Why Not Try New Scenery on National Trails Day?

Author: Jessica | 06/01/19

Del Fairfax Preserve

The ‘magic’ meadow at lovely Del Fairfax Preserve. A walking trail takes visitors through the woods, then around this meadow. Del Fairfax Preserve, near Oak Harbor, is a wonderful place for a short hike any time of year but is particularly vibrant in the spring. Photo by Lorna Aites.

It’s been a busy year of trail building for the Land Trust in 2019. With some very dedicated volunteers leading the way, we’ve tackled trail construction projects in Central and South Whidbey this spring and have another lined up in North Whidbey soon. It’s thrilling for all of us to provide more opportunities for the public to actively enjoy the outdoors on our beautiful islands, take in some fresh air, and connect with nature.

Deer at Admiralty Inlet Natural Area Preserve

Deer are regular attractions at Admiralty Inlet Preserve near Coupeville as this one was last week.

Stay tuned to hear more updates about when these new trails will be formally opening.

Trails are a timely subject. The first Saturday in June each year is designated National Trails Day. The event was created in 1993 by the American Hiking Society as a day to enjoy trails, help maintain them, and become engaged in trail issues. Walkers, hikers, mountain bikers, or other trail users are encouraged to try a new trail on this day. This is also a great time to sign up for future volunteer opportunities to help take care of these trails. Our work parties are lots of fun!

In the spirit of this national trails holiday, we recommend three beautiful preserves protected by the Land Trust as places to consider enjoying a new trail experience. Click on the links and learn more about these special places, plus view the trail map for more specifics:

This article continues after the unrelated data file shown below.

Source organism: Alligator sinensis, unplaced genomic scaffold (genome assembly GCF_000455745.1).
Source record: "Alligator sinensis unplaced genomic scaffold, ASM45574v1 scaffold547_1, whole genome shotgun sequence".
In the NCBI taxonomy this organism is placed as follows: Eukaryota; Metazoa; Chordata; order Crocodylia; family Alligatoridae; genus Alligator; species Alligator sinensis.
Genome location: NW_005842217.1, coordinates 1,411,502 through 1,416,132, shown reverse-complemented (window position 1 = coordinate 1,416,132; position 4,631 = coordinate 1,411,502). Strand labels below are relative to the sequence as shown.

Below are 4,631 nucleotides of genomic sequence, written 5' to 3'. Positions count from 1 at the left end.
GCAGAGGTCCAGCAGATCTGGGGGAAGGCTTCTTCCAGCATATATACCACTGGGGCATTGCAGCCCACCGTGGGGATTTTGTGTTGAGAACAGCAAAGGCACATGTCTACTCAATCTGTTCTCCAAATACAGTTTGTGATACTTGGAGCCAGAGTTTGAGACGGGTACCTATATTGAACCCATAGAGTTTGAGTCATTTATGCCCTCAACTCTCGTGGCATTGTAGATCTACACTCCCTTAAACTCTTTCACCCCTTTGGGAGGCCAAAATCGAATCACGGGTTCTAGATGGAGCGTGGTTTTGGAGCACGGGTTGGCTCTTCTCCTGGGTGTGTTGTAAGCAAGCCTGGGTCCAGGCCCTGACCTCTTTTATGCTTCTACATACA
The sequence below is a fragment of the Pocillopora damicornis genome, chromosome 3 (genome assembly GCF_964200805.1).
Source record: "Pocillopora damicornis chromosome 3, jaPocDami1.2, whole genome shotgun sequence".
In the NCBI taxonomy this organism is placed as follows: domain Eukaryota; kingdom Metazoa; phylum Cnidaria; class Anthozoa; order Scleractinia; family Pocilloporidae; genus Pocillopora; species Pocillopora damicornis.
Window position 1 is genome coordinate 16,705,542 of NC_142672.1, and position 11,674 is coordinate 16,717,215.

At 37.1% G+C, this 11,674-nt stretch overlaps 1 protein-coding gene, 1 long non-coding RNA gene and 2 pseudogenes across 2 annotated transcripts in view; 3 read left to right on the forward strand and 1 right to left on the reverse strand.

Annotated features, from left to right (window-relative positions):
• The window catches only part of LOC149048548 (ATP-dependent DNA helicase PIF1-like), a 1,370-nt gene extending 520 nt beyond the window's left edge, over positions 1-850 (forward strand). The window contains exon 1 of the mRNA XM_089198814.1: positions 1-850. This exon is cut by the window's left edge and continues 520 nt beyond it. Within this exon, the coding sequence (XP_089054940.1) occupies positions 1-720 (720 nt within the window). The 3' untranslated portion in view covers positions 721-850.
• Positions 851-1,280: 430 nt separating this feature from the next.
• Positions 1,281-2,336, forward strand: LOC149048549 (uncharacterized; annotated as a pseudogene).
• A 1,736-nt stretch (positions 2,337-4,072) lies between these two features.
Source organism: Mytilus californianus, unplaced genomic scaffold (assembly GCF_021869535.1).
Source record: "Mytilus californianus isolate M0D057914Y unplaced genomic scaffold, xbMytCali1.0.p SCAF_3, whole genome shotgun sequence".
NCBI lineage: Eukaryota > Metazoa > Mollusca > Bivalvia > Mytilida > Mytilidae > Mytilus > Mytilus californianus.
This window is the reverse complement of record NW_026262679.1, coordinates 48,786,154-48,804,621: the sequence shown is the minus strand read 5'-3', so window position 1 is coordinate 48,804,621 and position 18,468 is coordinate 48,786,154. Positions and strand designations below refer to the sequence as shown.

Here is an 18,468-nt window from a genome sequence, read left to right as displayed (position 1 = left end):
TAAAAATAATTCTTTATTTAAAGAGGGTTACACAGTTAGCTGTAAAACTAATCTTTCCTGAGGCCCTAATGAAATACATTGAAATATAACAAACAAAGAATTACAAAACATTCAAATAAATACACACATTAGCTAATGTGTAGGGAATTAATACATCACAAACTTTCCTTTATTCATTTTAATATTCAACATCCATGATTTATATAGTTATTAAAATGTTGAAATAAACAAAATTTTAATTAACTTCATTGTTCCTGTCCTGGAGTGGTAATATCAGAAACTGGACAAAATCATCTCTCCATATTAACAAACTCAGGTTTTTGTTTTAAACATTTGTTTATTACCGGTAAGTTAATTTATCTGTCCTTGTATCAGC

• Admiralty Inlet Preserve, near Coupeville. Bald eagles and deer are regular attractions on a relatively easy hike through mature forest and along a native prairie. Trail Map.
  • Del Fairfax Preserve, near Oak Harbor. A short hike on mostly even terrain through a forest and into a beautiful “magic” meadow. Great for families with small children. Trail Map.
  • Trillium Community Forest, near Freeland. A wonderful time of year to enjoy this 721-acre forested preserve. The best entry point is the trailhead located off Smugglers Cove Road, one of three trailheads, however be prepared to tackle some elevation gain to get up the ridge. Keep a trail map handy! Trail Map.

If you’re looking for an opportunity on Camano Island, it’s a great time to explore the trails at newly opened Barnum Point County Park. We’ll have a trail map ready for this incredible park on our website soon.

If you’re interested in a guided hike, join Land Trust board member Janet Hall on June 8 for a one-hour trek through Trillium Community Forest. On this hike, which starts at 10 a.m., you will learn about the preservation and restoration efforts that have taken place in this incredible and important forest ecosystem.

This hike is limited to 20 people (no dogs please). Email wclttours@gmail.com and include the names and number of people in your party. Once you are registered, you will be emailed directions to the location.

Happy trails!

Trillium Community Forest

A nurse log at Trillium Community Forest near Freeland. Photo by Dave Schoen.


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